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Are you still conducting runtime benchmarks in R through manual calls to `Sys.time()`? We don’t judge, but there’s a way more powerful and automated way to do the same – and more – with fewer lines of code.

Meet R Microbenchmark – a package that compares the execution of your R expressions by running them several times. You’ll typically want to use it to compare algorithms or functions that have the same goal, but different methodology of getting to it. Today you’ll learn all about this package through a couple of real-world examples. Let’s dive in!

Is R slow for processing huge volumes of data? We did the test on 1 billion rows.

## R Microbenchmark: How To Get Started

The Microbenchmark package is available on CRAN, meaning you can install it easily through the R console:

install.packages("microbenchmark")

Speaking of installation, here are all the packages you’ll need today. Install any that are missing:

library(dplyr)
library(data.table)
library(ggplot2)
library(lubridate)
library(microbenchmark)

We’ll keep things simple in this section, mainly just to showcase how R Microbenchmark works without worrying about the tasks at hand.

R has a `median()` function built in that computes the middle value of a vector. What we’ll do here is implement the function from scratch. This goes without saying, but you should never do this on your own – it’s just for demonstration purposes.

Then, we’ll create a vector of random integers and calculate the median with our custom function and the built-in function:

custom_median <- function(x) {
if (length(x) == 0) {
stop("Cannot calculate the median of an empty vector")
}

sorted_x <- sort(x)
n <- length(sorted_x)

if (n %% 2 == 1) {
median <- sorted_x[(n + 1) / 2]
} else {
median <- (sorted_x[n / 2] + sorted_x[n / 2 + 1]) / 2
}

return(median)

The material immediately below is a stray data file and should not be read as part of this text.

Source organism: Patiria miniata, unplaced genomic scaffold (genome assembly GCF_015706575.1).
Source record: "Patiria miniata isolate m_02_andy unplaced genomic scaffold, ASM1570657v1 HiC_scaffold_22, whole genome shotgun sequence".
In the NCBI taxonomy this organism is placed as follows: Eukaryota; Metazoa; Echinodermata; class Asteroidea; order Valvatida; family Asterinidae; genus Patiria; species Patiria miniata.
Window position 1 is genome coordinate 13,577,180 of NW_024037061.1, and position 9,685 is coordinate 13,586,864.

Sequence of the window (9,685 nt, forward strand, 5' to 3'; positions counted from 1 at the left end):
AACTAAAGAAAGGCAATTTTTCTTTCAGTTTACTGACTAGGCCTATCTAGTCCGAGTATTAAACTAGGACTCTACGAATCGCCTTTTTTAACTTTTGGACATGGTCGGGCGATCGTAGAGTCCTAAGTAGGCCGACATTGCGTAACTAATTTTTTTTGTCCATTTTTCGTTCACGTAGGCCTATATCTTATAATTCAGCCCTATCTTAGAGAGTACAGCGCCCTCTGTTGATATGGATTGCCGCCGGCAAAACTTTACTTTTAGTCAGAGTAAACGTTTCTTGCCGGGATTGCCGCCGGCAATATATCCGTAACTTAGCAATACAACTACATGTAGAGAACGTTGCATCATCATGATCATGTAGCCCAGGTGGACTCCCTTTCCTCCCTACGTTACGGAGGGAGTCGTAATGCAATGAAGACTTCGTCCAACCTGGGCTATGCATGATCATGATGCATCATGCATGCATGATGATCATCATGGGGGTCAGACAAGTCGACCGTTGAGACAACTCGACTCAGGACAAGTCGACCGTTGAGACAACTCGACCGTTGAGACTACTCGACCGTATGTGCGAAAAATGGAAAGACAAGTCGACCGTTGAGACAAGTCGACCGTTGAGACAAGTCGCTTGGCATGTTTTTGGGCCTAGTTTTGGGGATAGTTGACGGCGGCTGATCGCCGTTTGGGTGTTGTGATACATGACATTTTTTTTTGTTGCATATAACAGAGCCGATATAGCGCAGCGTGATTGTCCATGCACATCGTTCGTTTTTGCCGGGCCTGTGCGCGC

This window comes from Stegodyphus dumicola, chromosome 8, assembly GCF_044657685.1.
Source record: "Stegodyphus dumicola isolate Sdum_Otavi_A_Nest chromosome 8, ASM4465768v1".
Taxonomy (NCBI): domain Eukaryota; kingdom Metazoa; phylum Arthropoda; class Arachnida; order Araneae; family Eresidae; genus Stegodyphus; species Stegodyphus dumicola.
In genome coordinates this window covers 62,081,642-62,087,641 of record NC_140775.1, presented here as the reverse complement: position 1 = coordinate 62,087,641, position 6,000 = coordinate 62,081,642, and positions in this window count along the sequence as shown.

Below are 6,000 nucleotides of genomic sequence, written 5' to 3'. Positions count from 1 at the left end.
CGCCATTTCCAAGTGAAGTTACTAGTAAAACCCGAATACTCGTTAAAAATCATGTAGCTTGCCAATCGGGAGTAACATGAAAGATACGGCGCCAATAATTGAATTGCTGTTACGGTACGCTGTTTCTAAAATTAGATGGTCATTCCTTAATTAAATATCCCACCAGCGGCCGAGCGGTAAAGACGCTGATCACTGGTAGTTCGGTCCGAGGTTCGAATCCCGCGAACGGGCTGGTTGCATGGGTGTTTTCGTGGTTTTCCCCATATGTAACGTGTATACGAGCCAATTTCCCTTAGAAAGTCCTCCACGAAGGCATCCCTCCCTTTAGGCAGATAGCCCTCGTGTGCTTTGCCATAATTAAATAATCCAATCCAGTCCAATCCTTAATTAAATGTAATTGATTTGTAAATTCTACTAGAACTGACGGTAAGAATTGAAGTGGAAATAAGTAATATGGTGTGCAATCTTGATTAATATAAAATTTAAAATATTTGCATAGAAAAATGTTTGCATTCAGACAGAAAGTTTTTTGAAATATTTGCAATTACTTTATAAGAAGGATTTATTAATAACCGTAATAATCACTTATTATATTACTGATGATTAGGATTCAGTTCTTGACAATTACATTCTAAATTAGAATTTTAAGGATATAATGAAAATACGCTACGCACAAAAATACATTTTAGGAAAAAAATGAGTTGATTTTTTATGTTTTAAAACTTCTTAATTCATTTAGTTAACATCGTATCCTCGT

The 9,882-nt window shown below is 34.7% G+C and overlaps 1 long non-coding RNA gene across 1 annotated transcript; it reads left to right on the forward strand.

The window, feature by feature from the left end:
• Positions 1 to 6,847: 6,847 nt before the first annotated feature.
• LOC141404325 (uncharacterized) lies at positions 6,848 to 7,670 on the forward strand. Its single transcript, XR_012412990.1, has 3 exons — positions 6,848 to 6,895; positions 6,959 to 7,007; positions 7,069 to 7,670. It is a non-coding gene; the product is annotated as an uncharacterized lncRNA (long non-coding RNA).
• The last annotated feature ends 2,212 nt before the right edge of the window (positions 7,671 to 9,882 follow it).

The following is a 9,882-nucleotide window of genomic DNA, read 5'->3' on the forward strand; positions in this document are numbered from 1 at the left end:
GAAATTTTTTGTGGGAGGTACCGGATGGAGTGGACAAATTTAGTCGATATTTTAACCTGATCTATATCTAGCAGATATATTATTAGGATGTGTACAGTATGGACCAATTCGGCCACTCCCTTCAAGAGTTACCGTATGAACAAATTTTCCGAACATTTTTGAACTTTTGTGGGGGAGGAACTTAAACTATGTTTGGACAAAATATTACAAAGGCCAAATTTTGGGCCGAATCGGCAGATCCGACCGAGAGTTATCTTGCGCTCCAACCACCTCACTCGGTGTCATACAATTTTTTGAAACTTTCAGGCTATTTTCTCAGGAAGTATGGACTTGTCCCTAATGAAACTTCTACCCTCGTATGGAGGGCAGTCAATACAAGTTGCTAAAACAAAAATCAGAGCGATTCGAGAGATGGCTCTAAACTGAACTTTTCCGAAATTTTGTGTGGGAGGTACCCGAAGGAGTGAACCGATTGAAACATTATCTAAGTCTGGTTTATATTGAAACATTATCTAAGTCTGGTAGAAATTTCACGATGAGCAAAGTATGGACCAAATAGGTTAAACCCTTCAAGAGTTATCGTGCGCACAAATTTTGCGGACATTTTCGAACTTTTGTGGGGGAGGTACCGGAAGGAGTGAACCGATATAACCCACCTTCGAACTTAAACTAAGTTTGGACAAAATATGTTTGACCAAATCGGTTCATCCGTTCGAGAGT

}

random_ints <- sample(1:100, 500, replace = TRUE)

custom_median(random_ints)
median(random_ints)

The values are identical, so let’s proceed.

The `microbench()` function allows you to declare multiple expressions. Basically, you’re assigning an expression result to a string name, so you can easily compare the results. The function will run the test for each expression 100 times by default (you’ll see how to change this later).

Here’s everything you need to do in code:

bench_median <- microbenchmark(
custom_median = custom_median(random_ints),
built_in_median = median(random_ints)
)
bench_median

On average, the built-in function is about 30 microseconds faster when compared to our custom implementation. Not an impressive difference, but surely lays the groundwork for more complex comparisons.

The R Microbenchmark package also allows you to display a violin plot of the benchmark results:

autoplot(bench_median)

The X-axis scale is tiny, but you can clearly see that the built-in function is faster. Let’s transfer this to a couple of real-world examples next.

## R Microbenchmark: Testing On Real-World Data

You now know how R Microbenchmark works, so next, we’ll explore how it can help you in the real world. To follow along, download the NYC Yellow Taxi dataset for December 2023 (or any other month). The December dataset has almost 3.4 million records! Parquet files are fast to work with, so we’ve manually converted it to CSV.

The following two sections will compare two R options for working with CSV files – dplyr and data.table.

The first order of business is getting data from disk into R. The built-in `read.csv()` function will do the groundwork for dplyr, and `fread()` for datatable. It turns out dplyr isn’t really efficient when reading local CSV files, so we’ll reduce the number of time benchmark runs from 100 to 500:

times = 50L